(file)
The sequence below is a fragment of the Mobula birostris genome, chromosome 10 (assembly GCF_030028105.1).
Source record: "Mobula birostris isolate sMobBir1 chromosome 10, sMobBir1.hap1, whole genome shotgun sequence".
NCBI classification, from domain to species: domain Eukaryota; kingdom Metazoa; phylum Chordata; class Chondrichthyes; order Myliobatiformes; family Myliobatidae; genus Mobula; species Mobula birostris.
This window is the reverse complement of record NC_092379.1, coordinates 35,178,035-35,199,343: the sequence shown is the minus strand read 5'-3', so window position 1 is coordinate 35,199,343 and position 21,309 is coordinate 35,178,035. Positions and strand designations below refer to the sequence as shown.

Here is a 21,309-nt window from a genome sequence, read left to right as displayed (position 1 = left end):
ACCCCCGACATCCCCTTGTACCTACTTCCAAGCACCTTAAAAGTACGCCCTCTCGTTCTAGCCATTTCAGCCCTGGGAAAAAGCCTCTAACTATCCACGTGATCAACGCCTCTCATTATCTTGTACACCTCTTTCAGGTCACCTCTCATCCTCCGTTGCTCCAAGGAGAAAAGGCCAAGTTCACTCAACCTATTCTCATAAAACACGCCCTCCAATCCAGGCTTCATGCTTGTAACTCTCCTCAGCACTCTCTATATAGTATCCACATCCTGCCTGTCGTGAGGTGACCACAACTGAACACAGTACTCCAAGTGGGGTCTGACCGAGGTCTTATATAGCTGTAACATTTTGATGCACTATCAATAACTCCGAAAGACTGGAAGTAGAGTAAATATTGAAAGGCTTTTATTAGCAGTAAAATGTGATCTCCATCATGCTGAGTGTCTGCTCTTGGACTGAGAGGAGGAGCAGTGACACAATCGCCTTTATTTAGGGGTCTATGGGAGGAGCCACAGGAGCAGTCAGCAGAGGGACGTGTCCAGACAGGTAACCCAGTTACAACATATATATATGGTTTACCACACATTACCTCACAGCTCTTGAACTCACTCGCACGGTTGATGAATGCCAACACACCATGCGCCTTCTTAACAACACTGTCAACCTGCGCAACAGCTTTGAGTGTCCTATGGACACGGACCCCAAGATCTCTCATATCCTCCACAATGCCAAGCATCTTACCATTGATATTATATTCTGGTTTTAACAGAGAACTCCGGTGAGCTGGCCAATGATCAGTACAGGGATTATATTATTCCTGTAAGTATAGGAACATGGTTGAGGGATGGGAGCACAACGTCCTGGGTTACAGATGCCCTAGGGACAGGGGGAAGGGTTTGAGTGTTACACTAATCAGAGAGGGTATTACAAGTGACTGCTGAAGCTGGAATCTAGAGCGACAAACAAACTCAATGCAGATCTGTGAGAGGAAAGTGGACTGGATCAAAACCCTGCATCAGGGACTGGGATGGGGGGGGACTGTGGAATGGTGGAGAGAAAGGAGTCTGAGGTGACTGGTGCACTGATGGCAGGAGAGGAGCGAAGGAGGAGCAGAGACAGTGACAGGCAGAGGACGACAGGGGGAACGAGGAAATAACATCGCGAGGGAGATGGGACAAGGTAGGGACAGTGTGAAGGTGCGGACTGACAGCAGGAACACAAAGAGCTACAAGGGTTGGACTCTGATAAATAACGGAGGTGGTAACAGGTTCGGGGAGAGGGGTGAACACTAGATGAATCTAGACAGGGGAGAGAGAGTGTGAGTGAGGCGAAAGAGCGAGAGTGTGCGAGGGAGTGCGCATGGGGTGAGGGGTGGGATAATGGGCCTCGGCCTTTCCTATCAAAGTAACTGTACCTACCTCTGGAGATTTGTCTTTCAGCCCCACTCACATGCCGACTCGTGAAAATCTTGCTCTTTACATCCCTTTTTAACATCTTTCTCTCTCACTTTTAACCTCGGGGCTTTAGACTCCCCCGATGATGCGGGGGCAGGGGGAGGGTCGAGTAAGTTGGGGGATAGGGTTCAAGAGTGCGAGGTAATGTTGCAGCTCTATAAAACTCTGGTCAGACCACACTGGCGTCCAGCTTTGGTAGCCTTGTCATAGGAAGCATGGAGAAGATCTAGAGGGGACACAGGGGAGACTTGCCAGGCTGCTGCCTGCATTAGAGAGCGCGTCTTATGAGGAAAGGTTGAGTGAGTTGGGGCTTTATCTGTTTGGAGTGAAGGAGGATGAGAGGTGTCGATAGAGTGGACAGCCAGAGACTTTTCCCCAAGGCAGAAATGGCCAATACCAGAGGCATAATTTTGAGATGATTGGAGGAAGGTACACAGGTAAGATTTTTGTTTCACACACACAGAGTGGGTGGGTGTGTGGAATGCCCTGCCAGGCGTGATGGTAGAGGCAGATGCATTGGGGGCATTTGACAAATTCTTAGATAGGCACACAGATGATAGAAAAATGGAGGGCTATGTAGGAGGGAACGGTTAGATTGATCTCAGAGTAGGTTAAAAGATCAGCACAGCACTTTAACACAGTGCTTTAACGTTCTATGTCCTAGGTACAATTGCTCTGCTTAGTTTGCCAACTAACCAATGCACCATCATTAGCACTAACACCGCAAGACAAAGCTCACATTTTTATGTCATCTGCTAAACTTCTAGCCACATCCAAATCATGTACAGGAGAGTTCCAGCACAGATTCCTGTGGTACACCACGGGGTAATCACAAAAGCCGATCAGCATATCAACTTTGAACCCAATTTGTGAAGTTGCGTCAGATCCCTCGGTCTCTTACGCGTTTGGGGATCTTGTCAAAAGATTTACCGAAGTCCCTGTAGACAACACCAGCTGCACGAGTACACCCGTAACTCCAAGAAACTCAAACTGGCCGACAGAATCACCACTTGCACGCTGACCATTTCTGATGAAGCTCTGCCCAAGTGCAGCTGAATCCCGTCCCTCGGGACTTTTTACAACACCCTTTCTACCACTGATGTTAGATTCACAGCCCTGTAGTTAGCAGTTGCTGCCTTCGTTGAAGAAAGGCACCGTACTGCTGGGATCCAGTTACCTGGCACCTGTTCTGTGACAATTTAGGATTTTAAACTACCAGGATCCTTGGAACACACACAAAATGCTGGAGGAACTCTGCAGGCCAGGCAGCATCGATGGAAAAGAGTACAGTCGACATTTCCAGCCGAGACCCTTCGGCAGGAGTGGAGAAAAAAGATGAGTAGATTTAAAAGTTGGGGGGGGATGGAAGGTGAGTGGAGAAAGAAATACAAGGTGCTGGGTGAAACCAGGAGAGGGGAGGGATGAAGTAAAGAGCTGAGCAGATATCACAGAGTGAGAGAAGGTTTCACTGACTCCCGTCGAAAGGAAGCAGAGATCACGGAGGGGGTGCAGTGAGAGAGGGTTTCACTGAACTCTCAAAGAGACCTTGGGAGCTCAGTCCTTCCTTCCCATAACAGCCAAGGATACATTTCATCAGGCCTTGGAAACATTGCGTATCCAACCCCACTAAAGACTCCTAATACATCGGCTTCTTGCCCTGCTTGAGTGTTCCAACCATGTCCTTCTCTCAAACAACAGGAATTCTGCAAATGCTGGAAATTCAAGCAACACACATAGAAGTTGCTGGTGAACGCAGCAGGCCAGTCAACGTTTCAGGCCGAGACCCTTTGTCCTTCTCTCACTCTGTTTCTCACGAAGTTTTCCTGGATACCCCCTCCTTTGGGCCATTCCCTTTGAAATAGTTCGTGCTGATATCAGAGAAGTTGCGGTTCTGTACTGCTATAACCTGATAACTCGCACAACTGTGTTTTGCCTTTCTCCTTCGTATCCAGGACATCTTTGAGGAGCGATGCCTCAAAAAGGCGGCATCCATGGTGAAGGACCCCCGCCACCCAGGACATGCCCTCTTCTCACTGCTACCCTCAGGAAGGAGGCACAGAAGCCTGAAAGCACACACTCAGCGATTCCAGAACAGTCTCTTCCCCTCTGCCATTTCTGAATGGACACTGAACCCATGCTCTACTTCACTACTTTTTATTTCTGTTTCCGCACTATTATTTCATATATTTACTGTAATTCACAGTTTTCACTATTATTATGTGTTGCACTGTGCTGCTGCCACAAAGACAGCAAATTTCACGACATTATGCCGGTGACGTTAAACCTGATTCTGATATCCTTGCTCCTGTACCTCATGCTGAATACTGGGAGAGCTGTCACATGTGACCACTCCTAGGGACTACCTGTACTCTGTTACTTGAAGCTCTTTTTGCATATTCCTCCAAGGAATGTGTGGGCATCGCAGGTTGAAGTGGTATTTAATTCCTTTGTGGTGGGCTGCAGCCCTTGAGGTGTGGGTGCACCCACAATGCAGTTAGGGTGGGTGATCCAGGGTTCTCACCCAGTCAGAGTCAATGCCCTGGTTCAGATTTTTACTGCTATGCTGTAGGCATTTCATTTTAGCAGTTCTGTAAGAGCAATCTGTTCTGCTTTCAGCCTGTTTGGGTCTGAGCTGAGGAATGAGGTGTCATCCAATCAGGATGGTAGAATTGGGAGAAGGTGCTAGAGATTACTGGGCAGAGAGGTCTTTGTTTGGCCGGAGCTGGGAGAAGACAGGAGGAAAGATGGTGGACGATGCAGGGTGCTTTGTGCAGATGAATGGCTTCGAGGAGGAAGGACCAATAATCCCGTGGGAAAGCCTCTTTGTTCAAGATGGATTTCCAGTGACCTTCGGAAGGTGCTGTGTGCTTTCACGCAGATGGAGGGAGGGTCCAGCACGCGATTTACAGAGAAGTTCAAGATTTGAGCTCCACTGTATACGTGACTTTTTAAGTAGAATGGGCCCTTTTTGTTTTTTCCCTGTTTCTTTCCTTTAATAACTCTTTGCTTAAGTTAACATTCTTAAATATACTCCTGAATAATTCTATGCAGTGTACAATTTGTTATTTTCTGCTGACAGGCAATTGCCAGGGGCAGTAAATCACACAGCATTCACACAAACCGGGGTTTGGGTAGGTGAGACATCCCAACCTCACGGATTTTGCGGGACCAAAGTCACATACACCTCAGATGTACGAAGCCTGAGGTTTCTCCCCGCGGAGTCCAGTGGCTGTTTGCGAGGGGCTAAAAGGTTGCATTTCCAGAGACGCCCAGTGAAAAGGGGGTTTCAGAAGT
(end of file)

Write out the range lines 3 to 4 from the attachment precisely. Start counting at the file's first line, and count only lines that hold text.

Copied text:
NCBI classification, from domain to species: domain Eukaryota; kingdom Metazoa; phylum Chordata; class Chondrichthyes; order Myliobatiformes; family Myliobatidae; genus Mobula; species Mobula birostris.
This window is the reverse complement of record NC_092379.1, coordinates 35,178,035-35,199,343: the sequence shown is the minus strand read 5'-3', so window position 1 is coordinate 35,199,343 and position 21,309 is coordinate 35,178,035. Positions and strand designations below refer to the sequence as shown.